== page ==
Significant electrification in moist convection occurs as a result of bouncing collisions between smallice (solid) and graupel that grow at the expense of supercooled cloud drops (liquid). Within the cloud, this is followed by the gravitational separation of charged particles that enable the discharge we call lightning. To get electrified convection (i.e., a thunderstorm),the cloud top temperature needs to be sufficiently cold enough to support precipitation originating in the ice phase. These conditions occur in deep, moist convective updrafts. However, when tops are not as cold (not as high), lightning may be absent. This is what meteorologists label low-topped convection.

So, all thunderstorms begin as rain showers. However, not all rain showers grow up to be mature thunderstorms. In other words, a little rain shower is the beginning of the mature stage of the convective process and should be viewed as such. As a rain shower deepens, it can develop dangerous convective turbulence.

Drs. Ted Fujita and Fernado Caracena stated long ago that most microbursts occur from benign-looking cells. You may recognize the name Fujita. Dr. Fujita was the research meteorologist and professor at the University of Chicago who defined the microburst. The way tornado intensity is quantified today is named after him, namely, the Fujita scale.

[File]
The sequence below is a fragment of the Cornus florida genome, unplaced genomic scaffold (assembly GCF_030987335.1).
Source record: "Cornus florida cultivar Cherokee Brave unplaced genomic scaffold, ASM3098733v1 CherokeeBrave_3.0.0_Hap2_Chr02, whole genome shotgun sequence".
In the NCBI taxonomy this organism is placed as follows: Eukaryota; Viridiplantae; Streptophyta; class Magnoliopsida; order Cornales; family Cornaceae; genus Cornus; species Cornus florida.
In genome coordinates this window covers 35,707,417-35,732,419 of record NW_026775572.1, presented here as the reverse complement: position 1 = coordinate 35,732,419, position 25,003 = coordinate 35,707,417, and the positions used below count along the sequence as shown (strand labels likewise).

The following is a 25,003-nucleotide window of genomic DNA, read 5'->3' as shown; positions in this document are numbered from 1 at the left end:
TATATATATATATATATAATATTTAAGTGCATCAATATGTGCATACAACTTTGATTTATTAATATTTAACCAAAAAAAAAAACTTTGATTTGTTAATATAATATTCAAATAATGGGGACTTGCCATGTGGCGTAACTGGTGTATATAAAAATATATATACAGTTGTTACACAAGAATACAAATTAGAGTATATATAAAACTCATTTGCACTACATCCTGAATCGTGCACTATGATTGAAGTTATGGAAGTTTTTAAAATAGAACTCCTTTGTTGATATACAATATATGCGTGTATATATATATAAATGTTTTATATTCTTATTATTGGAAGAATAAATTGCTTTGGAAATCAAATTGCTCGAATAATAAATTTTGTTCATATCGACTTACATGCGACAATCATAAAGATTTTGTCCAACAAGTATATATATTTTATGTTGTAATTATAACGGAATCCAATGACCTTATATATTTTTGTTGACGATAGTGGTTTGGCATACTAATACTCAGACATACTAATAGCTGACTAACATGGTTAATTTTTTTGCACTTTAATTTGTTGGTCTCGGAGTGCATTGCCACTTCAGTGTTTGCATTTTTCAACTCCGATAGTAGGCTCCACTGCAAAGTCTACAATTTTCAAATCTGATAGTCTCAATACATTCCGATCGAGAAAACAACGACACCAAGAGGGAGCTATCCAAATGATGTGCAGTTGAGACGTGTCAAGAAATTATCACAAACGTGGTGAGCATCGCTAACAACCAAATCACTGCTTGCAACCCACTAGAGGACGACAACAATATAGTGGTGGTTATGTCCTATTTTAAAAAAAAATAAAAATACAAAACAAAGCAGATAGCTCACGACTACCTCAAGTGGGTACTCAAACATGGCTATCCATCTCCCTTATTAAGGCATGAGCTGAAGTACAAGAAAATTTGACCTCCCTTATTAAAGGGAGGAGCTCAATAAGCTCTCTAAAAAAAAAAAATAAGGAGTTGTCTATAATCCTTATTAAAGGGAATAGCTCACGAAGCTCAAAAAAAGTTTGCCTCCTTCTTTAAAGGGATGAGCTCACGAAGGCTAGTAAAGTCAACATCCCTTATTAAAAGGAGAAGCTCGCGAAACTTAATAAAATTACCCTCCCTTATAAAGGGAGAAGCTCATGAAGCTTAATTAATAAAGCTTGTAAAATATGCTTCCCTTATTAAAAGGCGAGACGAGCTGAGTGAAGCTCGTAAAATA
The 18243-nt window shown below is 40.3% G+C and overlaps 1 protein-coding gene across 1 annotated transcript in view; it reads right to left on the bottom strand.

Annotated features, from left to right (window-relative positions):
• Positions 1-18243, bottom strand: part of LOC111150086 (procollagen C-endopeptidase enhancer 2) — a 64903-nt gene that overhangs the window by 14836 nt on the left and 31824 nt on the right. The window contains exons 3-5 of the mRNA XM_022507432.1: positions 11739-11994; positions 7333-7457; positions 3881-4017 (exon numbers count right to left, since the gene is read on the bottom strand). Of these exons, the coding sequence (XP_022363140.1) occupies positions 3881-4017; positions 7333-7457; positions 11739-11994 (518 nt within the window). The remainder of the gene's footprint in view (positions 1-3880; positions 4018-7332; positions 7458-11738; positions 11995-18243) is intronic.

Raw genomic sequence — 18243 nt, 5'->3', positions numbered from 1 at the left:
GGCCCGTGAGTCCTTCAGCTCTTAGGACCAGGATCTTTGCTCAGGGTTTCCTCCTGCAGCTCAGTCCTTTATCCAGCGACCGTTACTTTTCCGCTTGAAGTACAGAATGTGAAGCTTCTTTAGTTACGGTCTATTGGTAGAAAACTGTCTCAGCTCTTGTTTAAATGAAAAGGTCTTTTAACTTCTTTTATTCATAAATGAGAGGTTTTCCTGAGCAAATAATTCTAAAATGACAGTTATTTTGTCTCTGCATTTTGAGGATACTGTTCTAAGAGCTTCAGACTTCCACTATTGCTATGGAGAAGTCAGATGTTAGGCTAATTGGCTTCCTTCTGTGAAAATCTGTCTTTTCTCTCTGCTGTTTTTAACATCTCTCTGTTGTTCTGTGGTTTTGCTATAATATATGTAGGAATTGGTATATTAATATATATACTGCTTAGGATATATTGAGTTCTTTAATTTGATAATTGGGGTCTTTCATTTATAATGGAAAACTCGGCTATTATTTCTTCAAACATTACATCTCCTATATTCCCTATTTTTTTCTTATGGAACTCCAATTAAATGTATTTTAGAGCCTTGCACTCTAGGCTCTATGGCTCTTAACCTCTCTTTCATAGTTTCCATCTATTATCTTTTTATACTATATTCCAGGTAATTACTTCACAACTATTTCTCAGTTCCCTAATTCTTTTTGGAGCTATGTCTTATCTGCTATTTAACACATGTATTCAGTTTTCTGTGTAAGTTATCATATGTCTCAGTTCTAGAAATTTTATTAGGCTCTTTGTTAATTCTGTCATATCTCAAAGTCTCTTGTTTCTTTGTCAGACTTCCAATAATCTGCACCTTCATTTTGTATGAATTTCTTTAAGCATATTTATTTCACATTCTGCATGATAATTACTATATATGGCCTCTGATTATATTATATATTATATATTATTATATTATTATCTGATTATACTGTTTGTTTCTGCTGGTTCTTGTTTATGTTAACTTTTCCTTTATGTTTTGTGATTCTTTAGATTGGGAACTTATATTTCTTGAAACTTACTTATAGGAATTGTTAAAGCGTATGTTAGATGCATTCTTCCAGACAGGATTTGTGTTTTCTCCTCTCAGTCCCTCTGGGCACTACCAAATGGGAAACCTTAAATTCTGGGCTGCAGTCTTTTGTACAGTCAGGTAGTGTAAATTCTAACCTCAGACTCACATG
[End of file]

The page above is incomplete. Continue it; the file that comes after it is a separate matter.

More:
He defined the microburst as a violent outflow from convection that occurs on a spatial and temporal resolution of 1 to 4 km and 2 to 5 minutes, respectively. To put that into perspective, a microburst is about the size of the runway complex at most medium to large airports and occurs within a timeframe of an aircraft on a five-mile final approach to land.